Tell us about your other internships in college. What did you learn from them?
In addition to Seventeen, I returned to Hearst to do a winter internship — or winternship — at O, The Opah Magazine during my senior year of college. At both internships, I learned how to take initiative, to not be afraid to ask questions and to do every task with enthusiasm. But mostly, to surround myself with people who are smarter than me — and then listen.
How did you use college to discover who you are?
You know, I’m still discovering out who I am. College was fun. It gave me room to make mistakes. But the thing about college — as great as it is — is that it’s kind of like living in this magical bubble. Towards the end of senior year, I remember my classmates were so sad to leave school. But I was ready. Three months after graduation, I moved to New York and that’s where I felt like, “This is where I’m supposed to be.”
Moving to New York is like freshman year of college on steroids. It kicks you in the ass, but in the best way possible. New York isn’t for everybody — it’s expensive and smells and is exhausting. To me, if you’re going to live here and succeed, you have to be working towards something. It forces you to think about what you really want and what’s important to you. But to me, this is home. It’s where my community is. I still make mistakes every day, but I’m lucky that I get to live in the greatest city in the world while figuring it all out.
How did you use college to kickstart your career?
College is where I learned the fundamentals of journalism, from basic copy editing skills to how to ask smart questions when you’re interviewing someone. Besides taking journalism courses, I was deeply involved in the student newspaper, where I was the commentary editor my senior year. I wrote a column every Friday. Off-campus, I was one of the first editors of HerCampus.com when it first launched. I blogged. I tweeted. I saved up all my money so I could do internships in New York City – and I made this all a priority. I was never not busy.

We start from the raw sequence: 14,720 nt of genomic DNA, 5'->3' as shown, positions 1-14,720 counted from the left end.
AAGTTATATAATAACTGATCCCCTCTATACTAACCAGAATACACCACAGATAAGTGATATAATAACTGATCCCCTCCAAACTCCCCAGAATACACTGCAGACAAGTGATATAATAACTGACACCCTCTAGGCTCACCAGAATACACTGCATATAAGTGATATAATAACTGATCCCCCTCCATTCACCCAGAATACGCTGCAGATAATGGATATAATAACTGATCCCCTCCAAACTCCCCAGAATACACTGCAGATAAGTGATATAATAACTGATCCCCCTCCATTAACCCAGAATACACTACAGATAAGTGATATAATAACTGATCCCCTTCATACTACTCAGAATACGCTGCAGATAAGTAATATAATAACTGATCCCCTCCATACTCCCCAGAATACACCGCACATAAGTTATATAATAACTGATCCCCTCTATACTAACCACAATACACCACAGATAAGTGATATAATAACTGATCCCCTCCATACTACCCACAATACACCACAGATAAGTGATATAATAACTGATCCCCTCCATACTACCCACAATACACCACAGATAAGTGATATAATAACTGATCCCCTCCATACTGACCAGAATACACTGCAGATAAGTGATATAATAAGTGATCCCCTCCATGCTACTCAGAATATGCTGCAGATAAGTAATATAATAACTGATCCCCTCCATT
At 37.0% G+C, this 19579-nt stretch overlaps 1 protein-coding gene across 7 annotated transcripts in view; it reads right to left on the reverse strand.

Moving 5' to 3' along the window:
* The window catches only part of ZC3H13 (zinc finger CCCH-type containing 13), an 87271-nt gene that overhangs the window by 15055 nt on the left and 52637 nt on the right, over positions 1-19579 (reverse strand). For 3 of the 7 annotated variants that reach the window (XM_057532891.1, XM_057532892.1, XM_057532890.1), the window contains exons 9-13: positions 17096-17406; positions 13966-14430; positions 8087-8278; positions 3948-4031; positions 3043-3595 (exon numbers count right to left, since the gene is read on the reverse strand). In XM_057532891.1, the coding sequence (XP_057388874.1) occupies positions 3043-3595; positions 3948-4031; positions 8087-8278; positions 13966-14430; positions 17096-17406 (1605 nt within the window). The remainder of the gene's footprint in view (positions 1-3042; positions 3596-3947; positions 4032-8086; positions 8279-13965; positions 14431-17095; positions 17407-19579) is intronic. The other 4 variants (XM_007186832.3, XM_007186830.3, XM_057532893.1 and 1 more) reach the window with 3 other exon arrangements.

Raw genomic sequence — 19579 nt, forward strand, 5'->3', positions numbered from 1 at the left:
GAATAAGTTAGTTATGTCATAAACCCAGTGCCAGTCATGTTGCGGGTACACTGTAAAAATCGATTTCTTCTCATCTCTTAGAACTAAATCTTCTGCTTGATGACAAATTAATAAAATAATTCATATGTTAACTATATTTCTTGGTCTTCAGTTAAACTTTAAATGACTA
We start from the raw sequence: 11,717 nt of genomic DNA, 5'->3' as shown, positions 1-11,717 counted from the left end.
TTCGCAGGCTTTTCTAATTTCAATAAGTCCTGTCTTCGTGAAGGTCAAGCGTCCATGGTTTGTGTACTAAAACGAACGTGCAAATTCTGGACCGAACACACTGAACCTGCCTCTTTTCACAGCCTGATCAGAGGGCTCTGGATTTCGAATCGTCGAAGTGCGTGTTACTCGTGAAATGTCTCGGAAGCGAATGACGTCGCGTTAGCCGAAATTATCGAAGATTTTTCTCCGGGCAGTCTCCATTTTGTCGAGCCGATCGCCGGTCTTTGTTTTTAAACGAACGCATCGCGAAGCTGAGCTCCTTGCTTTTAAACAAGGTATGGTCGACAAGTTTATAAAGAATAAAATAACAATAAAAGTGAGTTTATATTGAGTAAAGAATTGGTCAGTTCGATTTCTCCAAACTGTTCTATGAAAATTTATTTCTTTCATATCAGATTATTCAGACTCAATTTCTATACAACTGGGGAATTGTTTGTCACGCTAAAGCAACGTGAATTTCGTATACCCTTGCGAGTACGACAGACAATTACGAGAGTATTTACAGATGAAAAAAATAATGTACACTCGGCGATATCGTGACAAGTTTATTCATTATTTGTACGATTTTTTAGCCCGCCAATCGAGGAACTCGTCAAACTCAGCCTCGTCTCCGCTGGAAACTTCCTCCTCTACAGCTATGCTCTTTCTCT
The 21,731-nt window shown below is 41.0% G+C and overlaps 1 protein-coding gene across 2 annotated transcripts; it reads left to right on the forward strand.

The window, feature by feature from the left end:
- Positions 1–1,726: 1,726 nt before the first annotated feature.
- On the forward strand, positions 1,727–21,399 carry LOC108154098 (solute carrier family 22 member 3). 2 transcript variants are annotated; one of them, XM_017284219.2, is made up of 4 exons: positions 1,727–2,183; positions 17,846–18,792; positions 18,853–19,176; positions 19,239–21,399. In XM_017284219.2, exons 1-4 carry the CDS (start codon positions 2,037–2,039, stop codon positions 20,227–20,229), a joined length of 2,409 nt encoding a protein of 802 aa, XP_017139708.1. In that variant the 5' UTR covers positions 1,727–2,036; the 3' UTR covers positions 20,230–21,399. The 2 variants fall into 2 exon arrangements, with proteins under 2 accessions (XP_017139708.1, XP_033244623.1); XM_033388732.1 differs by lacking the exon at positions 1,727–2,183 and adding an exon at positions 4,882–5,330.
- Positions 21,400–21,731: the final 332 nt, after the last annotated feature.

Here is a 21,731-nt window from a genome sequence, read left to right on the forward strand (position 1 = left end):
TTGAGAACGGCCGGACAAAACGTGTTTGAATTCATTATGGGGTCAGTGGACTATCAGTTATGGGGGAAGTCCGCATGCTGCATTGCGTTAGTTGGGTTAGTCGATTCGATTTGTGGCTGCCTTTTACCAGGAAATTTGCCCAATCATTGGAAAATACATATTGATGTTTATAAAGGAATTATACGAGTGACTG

You had such a cool job as the Editor of HuffPost Teen, where you were managing content written by teenagers from across the country. When you left, they made a heartfelt video all saying thank you for all that you had done for them (aka a major tear jerker!). How did you create online relationships that were so meaningful?
That video is one of the most special gifts I have ever received. To be honest, I wasn’t the one who created the relationships — the bloggers were. I‘ve seen first-hand the friendships that have manifested from the Internet. Instead of being competitive, the teens I know are genuinely supportive of each other. They’re each other’s biggest cheerleaders. It’s so refreshing and it makes my heart feel like gooey mac ‘n’ cheese. When I first started out in journalism, I knew I wanted to be a storyteller and reach people, but I never anticipated that a big part of my job would be helping others reach one another. There’s no greater feeling than when a teen tells me they met their best friend through the HuffPost Teen “family” or had a life-changing opportunity open up to them because their story was published on MTV. It’s the best.
Now you are the Voices Editor for MTV News. How did you make the decision to transition?